Saturday, September 13, 2008

The Cotswolds

Our group took a nice tour of the Cotswolds today. For those of you who don't know, or those of you too lazy to run an Internet search, the Cotswolds refers to a range of mountains in the west of England. It's only about 9 km from Cheltenham (maybe less, but I'm not sure where they officially begin), and the villages are very similar to the town in Hot Fuzz.

There are lots of little houses like these made out of a honey-coloured limestone called - of all things - Cotswold stone. Very original, I know, but the uniformity of the buildings looks beautiful in a way completely tarnished by the creepy developments of Suburbia. Well... the 'burbs are ok with Tim Burton, Johnny Depp, and the ice sculptures, of course. Seriously, though, I don't think I'd mind the close-living and similarity of the buildings if they all looked like this. These two have thatched roofs, but many were slate, and almost all of the residential houses had little, overflowing gardens pushing out of every free space.

A lot of the buildings date back to Jacobin England, and many were wood frames. I didn't snap any pictures of them, unfortunately, but I did get a few of the more elaborate stone structures:

This is a church of some sort, I think. Honestly, I didn't really take the time to figure it out. We had to get back on our bus, and I wanted a photo of the various towers and arches before leaving. Like all of these first few photos, it was taken in Broadway, a nice little tourist destination in the middle of sheep pastures and yellow rapeseed fields.

If you care to zoom in, this building has a really nice cover of ivy and shrubbery (quote Monty Python and die; I've heard quite enough of that today) formations. Also, the houses on the left show off that Cotswold stone I was telling you about.

Matt, Chad, Gager, Laura, and I stopped here - Tisane's Tearooms - for a snack. It's on the high street, across from the fruit seller, and between two postcard / novelty shops if you ever get a chance to visit. The prices were great (compared to every other tea house menu we inspected), and we had a lovely server who took pity on some poor Americans who were a little lax in their tea-time etiquette.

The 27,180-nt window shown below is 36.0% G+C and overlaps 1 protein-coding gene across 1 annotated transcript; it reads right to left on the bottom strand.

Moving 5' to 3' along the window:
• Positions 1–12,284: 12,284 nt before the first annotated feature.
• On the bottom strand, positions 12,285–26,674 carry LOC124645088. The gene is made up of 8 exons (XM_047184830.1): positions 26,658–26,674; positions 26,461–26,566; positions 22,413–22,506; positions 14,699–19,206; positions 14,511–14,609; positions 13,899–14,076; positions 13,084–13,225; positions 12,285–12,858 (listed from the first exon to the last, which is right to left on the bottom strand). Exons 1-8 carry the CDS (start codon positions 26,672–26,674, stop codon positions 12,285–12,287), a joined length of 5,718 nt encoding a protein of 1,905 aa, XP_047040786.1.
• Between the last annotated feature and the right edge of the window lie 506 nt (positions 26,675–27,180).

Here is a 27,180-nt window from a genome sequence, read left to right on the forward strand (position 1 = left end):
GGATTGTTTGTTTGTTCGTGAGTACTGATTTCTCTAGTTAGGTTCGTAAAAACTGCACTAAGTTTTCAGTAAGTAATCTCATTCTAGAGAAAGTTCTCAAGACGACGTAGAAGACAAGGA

Three other girls from E-town joined us, and we got to know a few of our fellow study abroad students. Check out that spread - and I don't think anybody paid more than £2.

We drove through Chipping Campden, an old wool-trading town with a pillory set up in the middle. Again, no pictures because we were on the bus. Oh, and here's a fun trivia bit: chipping is (or comes from?) the Anglo-Saxon word for market.

Anyways, we drove down to Bourton-on-the-Water and finished our excursion there. The river Windrush runs right through the middle of town, and the whole thing is connected by a series of foot-bridges and alleys. Only about 1/3 of the town (that we explored) was car-accessible.

(That was a nice change of pace, let me tell you. The Monty Python quoting faction of our group seems bound and determined to either die crossing the street or simply keel over because they forgot to breathe. I am not a fan, ladies and gentlemen. Not at all.)

The five of us had a really nice (and affordable, but we're students, so I guess that goes without saying) lunch at a restaurant called Vernne's (I think). I should really start writing down names and dates, otherwise the whole point of this "travel blog" is going to fizzle out. The sandwiches were a great value, and we split a couple orders of chips between us. It's the closest thing to pub food I've had so far, so huzzah!

And, of course, no trip to the Hot Fuzz region is complete without a tour of a model village. In retrospect, I should have done more to ensure the scale of the buildings came out, but you can trust me that they're a 1/10 replica of the town centre. I'll see if I can't get a photo from Matt - he got a nice one featuring my foot and a model car.

Oh! I found a Vanessa atalanta perched on one of the rooftops. You don't think a dead relative is trying to speak to me, do you? Either way, it struck me as an excellent memento mori, so I took a photo. Personally, I'm not sure if I believe Brian Boyd's theories on the butterflies in Pale Fire, but that's a discussion for another day. Bring it up sometime, but only if you've read the book.

With any luck, the rain will hold off again tomorrow so I can take my camera on a walk around the town. I'd love to show you all the building where I'll have classes and some of the churches - they're really gorgeous.


Anonymous said...

hi there timmy tiger... Sarah Marie and I were looking at your pictures.. and when she saw the tea house and tea talks.. she wants to have a traditonal tea time with you and me....when you get home... she wants proper tea... her Dad had some English Blue blood in him..... I love ya.. as always,,, mom

Ray Yaegle said...

Sure mom, I'll throw you guys a really nice cream tea. It'll be great!